It’s no secret that men are quoted much more than women in news stories, given the widely-noted male willingness to blather about topics both in and out of their expertise.
One obvious approach to rectifying this sorry situation would be to develop more robust lists of expert sources to talk to who are women, and then to monitor the results every few months or so (as some journalists are already doing).
[Who are some of your favorite female sources to talk to about education issues? Maybe we can pull a list together and send it out to everyone.]
Meantime, another method, proposed by Mother Jones’ Kevin Drum (Sexism, Journalism, and the Cult of Quotes) is for journalists to try and get over their quote addiction and quote much less:
“Sometimes quotes really do make complex subjects easier to understand, but most often they really don’t. They’re just colorful. And human. And they break up all the boring prose about some boring study or other that came to some boring conclusion about some boring problem…. The fact that men are willing to spill forth volubly on whatever crosses their minds doesn’t mean you have to put it in print.”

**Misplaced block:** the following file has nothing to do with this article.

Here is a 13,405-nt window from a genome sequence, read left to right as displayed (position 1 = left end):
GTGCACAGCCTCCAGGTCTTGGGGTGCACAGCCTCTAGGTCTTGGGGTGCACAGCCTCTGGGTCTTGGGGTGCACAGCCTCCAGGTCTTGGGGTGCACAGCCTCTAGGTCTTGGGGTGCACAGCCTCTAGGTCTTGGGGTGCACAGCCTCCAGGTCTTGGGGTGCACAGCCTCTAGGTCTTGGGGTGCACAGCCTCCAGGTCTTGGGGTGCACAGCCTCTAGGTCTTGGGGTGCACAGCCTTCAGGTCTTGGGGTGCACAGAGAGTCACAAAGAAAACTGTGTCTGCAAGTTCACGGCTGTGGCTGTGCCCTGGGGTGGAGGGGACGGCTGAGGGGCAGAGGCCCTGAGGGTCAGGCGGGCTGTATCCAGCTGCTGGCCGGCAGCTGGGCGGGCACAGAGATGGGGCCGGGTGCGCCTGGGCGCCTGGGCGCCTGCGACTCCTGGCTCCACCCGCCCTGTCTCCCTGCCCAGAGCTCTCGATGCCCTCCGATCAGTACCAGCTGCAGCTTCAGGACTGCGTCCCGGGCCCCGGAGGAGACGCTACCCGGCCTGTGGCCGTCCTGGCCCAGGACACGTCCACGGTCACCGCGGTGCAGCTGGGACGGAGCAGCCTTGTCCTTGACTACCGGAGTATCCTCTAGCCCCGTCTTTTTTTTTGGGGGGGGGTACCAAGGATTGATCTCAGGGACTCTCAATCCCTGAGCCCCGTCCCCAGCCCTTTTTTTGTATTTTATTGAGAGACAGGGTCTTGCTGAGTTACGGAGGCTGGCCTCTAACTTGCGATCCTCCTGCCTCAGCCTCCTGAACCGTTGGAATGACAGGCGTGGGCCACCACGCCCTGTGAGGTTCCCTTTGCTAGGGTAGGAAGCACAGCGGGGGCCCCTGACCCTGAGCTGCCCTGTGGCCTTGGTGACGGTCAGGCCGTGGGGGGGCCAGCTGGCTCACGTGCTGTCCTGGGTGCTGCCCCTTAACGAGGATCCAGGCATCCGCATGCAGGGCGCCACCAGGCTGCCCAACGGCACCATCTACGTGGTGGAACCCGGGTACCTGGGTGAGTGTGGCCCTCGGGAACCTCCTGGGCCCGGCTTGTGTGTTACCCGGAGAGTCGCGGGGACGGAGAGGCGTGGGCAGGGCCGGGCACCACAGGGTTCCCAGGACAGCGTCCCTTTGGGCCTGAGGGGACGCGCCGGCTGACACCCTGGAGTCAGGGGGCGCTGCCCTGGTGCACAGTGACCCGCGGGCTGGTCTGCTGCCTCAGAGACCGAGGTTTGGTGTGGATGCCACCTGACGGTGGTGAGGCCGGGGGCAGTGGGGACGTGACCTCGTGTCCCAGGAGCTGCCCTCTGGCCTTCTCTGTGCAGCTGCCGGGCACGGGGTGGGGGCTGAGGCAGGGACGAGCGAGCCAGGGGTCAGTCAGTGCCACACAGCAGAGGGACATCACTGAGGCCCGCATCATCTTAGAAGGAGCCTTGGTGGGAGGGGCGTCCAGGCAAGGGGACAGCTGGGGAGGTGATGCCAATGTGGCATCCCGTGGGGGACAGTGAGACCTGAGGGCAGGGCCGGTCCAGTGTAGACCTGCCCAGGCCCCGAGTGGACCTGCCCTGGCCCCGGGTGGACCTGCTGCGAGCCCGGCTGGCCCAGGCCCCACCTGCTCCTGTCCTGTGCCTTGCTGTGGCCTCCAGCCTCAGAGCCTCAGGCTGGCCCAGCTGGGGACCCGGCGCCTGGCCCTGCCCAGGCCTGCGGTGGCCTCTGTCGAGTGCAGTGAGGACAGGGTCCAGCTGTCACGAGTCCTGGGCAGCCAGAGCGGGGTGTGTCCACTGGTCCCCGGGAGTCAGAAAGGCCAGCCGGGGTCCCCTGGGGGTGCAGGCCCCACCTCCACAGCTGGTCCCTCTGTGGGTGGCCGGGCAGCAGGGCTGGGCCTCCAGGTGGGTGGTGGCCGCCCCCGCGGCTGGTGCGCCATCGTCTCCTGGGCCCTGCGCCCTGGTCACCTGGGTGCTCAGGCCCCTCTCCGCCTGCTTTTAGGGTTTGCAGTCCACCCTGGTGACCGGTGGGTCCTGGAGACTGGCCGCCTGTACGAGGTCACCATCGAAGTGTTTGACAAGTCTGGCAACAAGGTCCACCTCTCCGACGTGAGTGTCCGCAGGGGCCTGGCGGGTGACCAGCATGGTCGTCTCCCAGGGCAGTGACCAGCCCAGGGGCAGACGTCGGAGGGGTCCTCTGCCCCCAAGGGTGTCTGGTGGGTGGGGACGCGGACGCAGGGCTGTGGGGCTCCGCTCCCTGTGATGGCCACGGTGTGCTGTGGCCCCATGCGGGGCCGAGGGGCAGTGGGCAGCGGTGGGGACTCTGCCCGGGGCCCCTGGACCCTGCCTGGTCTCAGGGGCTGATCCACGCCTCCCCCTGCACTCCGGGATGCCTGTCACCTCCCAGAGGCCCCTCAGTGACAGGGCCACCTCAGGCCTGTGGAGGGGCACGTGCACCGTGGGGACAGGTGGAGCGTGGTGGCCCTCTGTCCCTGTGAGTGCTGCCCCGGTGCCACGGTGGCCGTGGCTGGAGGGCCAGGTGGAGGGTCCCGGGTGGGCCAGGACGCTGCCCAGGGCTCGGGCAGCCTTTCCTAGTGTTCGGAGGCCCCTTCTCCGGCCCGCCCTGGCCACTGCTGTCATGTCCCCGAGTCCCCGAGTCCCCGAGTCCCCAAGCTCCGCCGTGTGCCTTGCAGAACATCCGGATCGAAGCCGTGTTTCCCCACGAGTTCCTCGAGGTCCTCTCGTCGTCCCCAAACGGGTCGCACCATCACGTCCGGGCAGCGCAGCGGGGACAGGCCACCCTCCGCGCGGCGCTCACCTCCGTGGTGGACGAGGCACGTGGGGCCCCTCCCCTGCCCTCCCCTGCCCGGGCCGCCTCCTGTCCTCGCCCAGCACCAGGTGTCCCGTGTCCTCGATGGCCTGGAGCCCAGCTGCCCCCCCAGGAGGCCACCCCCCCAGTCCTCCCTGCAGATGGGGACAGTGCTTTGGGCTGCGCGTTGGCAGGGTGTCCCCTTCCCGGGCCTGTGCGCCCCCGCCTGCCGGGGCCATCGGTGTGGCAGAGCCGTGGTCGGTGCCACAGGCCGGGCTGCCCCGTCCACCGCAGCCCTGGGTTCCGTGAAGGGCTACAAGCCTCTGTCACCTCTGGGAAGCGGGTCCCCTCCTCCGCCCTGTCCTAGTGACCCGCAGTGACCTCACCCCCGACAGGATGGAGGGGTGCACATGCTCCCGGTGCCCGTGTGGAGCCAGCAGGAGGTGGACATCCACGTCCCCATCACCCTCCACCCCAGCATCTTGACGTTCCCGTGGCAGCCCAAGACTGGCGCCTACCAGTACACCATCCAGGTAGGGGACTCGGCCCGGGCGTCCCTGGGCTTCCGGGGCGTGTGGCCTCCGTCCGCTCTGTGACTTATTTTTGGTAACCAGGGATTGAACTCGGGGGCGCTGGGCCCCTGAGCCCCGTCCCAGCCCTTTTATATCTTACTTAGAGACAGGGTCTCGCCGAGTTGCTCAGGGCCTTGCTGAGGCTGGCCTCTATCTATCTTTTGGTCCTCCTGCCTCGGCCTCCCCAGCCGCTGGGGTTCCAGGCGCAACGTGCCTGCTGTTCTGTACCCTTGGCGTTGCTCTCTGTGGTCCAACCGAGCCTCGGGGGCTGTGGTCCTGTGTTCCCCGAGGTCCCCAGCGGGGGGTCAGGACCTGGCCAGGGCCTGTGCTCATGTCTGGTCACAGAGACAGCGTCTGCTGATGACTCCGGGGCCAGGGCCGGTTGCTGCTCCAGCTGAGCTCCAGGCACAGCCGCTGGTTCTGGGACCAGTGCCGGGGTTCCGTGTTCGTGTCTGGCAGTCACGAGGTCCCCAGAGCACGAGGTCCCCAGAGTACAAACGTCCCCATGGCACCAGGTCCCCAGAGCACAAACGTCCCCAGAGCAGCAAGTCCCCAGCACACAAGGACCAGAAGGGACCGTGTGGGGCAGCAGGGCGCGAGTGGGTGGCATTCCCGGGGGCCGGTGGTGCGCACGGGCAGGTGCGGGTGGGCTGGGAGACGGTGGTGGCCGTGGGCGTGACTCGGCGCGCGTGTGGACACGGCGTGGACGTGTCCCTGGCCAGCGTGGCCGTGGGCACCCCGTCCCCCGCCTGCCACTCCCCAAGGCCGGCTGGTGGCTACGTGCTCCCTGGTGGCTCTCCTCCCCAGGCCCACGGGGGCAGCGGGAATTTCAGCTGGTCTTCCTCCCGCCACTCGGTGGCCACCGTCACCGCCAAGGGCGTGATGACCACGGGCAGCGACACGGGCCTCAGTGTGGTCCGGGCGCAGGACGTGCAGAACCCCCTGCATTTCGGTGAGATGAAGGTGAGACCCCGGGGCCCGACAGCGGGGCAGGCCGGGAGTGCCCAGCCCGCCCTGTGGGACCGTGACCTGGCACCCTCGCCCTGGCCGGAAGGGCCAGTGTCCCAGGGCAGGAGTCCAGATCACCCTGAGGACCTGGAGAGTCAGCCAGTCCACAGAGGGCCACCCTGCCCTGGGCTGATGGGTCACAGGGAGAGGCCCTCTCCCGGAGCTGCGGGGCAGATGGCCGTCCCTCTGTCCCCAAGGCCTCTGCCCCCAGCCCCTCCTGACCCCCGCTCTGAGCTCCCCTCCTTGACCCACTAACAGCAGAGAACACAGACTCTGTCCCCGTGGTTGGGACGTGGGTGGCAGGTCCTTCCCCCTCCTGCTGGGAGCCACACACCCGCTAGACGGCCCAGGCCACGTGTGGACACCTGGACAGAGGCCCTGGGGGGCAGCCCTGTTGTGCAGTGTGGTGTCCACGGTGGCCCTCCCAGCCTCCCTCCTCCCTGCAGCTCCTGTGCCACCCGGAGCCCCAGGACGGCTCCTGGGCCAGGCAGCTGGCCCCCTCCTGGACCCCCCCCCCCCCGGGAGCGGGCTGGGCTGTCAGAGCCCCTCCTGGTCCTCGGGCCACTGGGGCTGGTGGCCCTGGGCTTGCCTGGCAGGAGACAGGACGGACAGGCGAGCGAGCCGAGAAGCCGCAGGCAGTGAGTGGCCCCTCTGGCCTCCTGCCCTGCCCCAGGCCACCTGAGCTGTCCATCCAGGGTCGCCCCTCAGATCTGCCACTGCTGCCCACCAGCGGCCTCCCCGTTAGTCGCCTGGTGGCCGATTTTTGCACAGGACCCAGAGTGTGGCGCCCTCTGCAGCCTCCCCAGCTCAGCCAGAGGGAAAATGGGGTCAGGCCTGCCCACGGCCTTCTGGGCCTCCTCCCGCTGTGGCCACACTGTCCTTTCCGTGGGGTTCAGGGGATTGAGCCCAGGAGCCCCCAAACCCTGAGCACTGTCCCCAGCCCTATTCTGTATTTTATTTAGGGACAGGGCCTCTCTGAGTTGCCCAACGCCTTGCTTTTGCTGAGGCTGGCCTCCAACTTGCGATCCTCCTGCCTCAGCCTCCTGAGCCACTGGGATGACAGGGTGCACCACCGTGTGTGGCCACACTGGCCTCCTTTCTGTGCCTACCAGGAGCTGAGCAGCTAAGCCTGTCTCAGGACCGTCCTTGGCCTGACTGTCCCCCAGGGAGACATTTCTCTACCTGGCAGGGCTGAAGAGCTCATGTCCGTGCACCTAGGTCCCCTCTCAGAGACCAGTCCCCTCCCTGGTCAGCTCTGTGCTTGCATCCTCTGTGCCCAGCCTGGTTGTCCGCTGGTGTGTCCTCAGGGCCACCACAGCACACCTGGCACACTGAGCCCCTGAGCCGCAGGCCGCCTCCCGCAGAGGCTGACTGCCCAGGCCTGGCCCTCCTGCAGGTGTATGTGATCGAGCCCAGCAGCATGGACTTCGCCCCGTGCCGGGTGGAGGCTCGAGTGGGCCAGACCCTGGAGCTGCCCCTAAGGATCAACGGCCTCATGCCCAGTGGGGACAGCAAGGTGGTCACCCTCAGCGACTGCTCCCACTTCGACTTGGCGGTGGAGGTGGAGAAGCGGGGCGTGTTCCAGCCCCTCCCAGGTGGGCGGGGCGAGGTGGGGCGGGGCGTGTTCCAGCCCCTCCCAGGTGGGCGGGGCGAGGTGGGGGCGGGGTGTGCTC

The problem is that quotes aren’t just an addiction. They’re also the safe way for journalists to say something that they’re worried would be controversial if they wrote it themselves — in part “because it would constitute an opinion.”
That’s not a problem for me — as long as the opinion’s backed up by evidence that’s presented to the reader along with the viewpoint. Reported opinion writing can be great, though it’s usually done from an opinion page (think LA Times or Chicago Sun Times).
Sometimes, however, reporters don’t back up what they’re saying (think that recent Slate piece about Deray McKesson), and then it’s confusing and distracting to readers and, well, more quotes or at least more bits of evideence.